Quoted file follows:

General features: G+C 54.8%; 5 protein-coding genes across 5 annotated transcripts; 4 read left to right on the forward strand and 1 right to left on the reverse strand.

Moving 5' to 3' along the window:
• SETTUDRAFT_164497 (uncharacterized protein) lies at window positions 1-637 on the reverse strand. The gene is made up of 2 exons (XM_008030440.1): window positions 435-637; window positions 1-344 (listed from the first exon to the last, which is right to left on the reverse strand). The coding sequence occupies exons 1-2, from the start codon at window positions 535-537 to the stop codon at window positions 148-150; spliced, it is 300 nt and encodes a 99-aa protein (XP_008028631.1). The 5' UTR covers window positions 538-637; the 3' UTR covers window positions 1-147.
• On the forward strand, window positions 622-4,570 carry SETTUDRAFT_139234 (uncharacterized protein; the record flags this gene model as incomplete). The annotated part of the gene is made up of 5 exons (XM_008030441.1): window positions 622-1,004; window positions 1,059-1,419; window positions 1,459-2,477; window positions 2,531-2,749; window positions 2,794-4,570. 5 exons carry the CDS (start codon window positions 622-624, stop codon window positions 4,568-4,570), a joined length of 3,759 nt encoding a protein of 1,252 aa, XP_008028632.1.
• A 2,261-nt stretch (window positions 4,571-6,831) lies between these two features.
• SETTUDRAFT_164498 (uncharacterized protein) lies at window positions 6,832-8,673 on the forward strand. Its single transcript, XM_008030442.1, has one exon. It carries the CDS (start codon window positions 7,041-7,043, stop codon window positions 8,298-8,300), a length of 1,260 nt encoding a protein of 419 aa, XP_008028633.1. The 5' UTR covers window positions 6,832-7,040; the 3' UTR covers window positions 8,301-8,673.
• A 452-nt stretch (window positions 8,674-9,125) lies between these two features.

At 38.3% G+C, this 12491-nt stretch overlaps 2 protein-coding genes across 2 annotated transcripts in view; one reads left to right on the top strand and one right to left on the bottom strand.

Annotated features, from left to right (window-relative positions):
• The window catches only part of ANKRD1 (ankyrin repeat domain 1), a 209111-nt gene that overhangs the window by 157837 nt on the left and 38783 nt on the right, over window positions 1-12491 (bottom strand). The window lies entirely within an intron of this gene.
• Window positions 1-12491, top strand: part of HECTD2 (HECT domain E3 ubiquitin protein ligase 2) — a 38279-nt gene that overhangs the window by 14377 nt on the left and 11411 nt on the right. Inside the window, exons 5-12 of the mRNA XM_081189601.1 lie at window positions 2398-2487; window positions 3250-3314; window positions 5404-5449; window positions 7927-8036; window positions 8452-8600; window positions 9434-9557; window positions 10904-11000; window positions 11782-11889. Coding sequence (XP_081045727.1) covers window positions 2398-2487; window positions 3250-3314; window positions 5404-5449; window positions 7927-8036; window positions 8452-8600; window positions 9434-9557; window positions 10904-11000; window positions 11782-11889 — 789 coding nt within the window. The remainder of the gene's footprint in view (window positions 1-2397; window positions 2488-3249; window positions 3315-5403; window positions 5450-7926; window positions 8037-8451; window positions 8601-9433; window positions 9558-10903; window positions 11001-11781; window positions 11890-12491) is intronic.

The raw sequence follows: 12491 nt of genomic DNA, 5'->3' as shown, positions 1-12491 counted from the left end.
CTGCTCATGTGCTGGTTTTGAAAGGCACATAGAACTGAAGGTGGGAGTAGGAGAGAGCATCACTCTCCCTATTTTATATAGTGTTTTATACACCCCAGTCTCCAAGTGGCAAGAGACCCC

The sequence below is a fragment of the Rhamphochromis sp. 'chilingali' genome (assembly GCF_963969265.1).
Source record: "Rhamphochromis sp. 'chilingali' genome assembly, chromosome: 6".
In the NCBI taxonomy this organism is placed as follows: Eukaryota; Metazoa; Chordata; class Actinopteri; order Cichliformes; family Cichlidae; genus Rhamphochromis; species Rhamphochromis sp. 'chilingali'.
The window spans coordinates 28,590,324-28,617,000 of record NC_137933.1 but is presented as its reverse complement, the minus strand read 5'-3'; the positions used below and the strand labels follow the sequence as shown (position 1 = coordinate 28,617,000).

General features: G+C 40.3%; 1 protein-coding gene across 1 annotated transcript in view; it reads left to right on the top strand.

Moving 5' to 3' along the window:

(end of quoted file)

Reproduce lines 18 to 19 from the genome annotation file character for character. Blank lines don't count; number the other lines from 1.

General features: G+C 40.3%; 1 protein-coding gene across 1 annotated transcript in view; it reads left to right on the top strand.

Moving 5' to 3' along the window: